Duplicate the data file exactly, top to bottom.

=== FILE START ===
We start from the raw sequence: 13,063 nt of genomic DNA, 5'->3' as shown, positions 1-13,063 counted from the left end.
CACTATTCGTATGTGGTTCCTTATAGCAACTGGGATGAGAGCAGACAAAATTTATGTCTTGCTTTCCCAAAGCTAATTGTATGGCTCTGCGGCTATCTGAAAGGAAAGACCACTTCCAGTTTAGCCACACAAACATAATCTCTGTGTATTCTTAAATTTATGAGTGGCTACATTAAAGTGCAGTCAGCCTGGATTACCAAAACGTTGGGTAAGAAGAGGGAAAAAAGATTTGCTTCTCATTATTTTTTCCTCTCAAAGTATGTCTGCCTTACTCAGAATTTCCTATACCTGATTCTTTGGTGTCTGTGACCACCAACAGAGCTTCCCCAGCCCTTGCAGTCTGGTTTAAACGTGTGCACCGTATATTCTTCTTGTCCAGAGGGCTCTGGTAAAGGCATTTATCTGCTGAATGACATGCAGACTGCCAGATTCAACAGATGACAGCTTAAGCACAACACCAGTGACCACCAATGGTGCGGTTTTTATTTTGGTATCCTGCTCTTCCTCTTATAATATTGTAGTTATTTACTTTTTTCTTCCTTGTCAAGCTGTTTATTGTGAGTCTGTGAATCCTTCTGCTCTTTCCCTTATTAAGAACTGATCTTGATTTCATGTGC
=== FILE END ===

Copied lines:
We start from the raw sequence: 13,063 nt of genomic DNA, 5'->3' as shown, positions 1-13,063 counted from the left end.
CACTATTCGTATGTGGTTCCTTATAGCAACTGGGATGAGAGCAGACAAAATTTATGTCTTGCTTTCCCAAAGCTAATTGTATGGCTCTGCGGCTATCTGAAAGGAAAGACCACTTCCAGTTTAGCCACACAAACATAATCTCTGTGTATTCTTAAATTTATGAGTGGCTACATTAAAGTGCAGTCAGCCTGGATTACCAAAACGTTGGGTAAGAAGAGGGAAAAAAGATTTGCTTCTCATTATTTTTTCCTCTCAAAGTATGTCTGCCTTACTCAGAATTTCCTATACCTGATTCTTTGGTGTCTGTGACCACCAACAGAGCTTCCCCAGCCCTTGCAGTCTGGTTTAAACGTGTGCACCGTATATTCTTCTTGTCCAGAGGGCTCTGGTAAAGGCATTTATCTGCTGAATGACATGCAGACTGCCAGATTCAACAGATGACAGCTTAAGCACAACACCAGTGACCACCAATGGTGCGGTTTTTATTTTGGTATCCTGCTCTTCCTCTTATAATATTGTAGTTATTTACTTTTTTCTTCCTTGTCAAGCTGTTTATTGTGAGTCTGTGAATCCTTCTGCTCTTTCCCTTATTAAGAACTGATCTTGATTTCATGTGC